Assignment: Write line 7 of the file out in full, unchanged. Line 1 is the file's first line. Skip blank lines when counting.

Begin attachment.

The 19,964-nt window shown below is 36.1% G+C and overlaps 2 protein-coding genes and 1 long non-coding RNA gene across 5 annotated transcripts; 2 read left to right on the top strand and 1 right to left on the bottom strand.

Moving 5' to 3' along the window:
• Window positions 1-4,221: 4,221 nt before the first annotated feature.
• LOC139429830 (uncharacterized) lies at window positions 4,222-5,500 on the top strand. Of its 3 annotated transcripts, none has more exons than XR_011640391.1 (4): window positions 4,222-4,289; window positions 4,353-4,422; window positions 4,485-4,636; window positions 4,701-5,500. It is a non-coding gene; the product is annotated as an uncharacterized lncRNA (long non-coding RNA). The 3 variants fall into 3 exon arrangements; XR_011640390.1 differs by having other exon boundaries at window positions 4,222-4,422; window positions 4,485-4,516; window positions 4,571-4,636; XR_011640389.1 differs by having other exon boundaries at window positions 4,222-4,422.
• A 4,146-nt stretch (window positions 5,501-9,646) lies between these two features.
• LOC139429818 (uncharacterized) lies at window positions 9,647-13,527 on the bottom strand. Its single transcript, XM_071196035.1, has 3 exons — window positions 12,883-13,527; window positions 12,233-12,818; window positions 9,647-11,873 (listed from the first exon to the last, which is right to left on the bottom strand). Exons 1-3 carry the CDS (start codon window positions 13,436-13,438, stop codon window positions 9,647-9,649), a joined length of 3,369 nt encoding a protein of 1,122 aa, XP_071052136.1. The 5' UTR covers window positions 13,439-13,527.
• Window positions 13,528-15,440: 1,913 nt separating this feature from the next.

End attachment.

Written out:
• Window positions 13,528-15,440: 1,913 nt separating this feature from the next.